copper Ethernet connections allow it.
3D humor. Being a long time netbook user, I loved your mentioning of
the hyped 3d that never seemed to make it [onto operating systems]. On my
Aspire One (upgraded to 2GB RAM) I can run Ubuntu with Compiz giving me the
handy cubed 6 sided desktop.
Netbooks are great! I love my netbook. Lying on the lounge,
playing scrabble, it's the most comfortable way to play.
It's light for travelling and gives me laptop convenience.
Love my netbook. I love my wee Toshiba Netbook. It is far
more useful, if you're doing REAL work, than a tablet,
and far more convenient to carry around. I'd be sad if
I was unable to buy a replacement for it at some point.
Retailers are killing the Netbook. I don't get the retailers. The company I work for stopped carrying netbooks even when we had customers continually coming in asking for them. They tried telling us to push the 12" laptops at $600 or more no one wanted. People wanted a small, light weight, inexpensive laptop they could AFFORD. They are the [Ford] Festiva of the laptop world. You get the low income young that can't yet afford the $600 entertainment laptop and make it of good quality so when they can afford a full size and full feature laptop they recall the quality your cheap beater had and make a bee line to your brand.
My wife and I have been running netbooks for quite a few years now.
They have actually taken over as our main computing devices.
I got a tablet but they're really just an accessory, I know no one
who owns a tablet as their only source of computing, I know I use
mine for surfing and listening to podcasts thats about it. They say
tablets supposedly killed the netbook but look at the prices and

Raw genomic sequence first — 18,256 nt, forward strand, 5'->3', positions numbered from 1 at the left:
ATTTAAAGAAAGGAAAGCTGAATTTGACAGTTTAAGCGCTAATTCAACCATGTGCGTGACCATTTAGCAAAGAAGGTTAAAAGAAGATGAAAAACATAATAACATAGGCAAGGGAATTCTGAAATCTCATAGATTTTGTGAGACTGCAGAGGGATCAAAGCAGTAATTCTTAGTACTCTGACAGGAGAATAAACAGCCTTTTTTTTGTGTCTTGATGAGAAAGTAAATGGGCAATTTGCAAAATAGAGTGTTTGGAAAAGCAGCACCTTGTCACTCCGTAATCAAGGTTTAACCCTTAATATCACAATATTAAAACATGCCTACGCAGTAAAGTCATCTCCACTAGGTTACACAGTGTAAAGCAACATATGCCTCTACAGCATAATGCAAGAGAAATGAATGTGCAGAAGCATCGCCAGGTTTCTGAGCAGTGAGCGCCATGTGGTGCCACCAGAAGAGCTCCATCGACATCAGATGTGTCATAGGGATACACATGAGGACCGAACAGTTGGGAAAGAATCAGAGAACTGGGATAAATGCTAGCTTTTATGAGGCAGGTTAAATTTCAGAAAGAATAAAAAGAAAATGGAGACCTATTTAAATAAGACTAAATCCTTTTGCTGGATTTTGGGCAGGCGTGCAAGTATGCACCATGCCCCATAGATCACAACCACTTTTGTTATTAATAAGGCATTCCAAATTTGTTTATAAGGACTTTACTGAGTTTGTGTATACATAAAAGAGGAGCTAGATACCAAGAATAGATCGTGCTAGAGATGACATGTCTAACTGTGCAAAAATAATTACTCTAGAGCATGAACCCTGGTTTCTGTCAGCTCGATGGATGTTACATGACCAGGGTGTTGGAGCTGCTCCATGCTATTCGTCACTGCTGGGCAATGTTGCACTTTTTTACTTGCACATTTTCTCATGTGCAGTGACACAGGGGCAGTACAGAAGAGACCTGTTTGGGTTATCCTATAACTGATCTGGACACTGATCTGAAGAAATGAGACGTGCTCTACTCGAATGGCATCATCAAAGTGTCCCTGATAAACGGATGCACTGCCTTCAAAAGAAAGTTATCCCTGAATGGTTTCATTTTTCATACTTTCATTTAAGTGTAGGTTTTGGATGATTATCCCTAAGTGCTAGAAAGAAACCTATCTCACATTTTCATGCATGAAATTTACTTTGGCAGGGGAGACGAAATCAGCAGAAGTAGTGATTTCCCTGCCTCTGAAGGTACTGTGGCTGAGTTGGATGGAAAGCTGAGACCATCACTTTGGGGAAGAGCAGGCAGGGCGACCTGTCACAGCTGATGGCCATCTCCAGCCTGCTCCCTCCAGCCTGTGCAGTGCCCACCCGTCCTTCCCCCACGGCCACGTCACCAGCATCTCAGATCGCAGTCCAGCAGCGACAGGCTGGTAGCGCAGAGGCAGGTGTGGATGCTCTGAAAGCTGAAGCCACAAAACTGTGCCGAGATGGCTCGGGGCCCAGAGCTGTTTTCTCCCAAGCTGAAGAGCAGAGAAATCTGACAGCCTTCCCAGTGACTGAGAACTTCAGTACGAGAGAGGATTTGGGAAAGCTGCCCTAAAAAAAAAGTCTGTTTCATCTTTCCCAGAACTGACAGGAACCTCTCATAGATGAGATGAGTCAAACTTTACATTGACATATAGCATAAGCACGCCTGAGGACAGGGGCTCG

they don't have keyboards for people like myself who type a lot,
given the explosion of social media. Where I work, the closest
thing we have to a netbook is an Asus Transformer $399 tablet alone,
then $150 for the optional keyboard, then there is the matter of STORAGE.
Last Aspire One netbook I saw around $300 had a 320GB drive.
What do the tablets offer? 8, 16, 32, or for the real big spenders 64GB.
The Netbook Isn't Dead, It's Just Resting.
I found it amusing that the same PC industry that was selling [netbooks] by the million didn't seem to like them very much [link here to http://technologizer.com/2009/07/17/sorry-consumers-you-still-mistakenly-like-netbooks/].
At the time, industry experts kept confidently predicting the imminent demise of netbooks -- but consumers ignored the experts and kept on buying 'em. ... it's obvious that netbooks peaked ... And yet ... It's not like lightweight notebooks, small screens and low price points will go away, even if nobody makes a computer that's officially called a netbook.
It's amazing that netbooks as we knew them did as well as they did, since the industry always had a passive-aggressive attitude toward the whole idea. One of the best ones was Lenovo's IdeaPad S12 -- a proto-Ultrabook that had a relatively spacious 12.1-in. screen and a roomy-enough keyboard. But Intel supposedly responded to the S12's introduction not by congratulating Lenovo for building a nice computer but by punishing the company by denying it chip discounts [link here to http://technologizer.com/2009/07/06/the-war-against-netbooks-continues/].
Microsoft, too, pressured PC manufacturers not to make netbooks too good, specswise, since their low price points forced the company into supplying Windows at a lower price than it liked.
Thanks in part to Intel and Microsoft's meddling, most netbooks were at least a tad underpowered and chintzy, almost by definition. Today, everybody in the industry is more excited by Ultrabooks (and variants like HP's Sleekbooks), in part because they're posher machines than netbooks and sell at higher prices with more room for a profit margin.
But just watch. The smallest Ultrabooks are similar in size to the
largest netbooks, and at some point their prices will tumble into the
sub-$500 territory where most netbooks lived. Once that happens,
the netbook will be back -- whether or not anyone in the PC business
I don't care what anyone says, I love my netbook. I have an Asus Eee,
and I build websites. Most of my work is done on my desktop, but when
I am out and about, I can pop open my netbook and start writing code.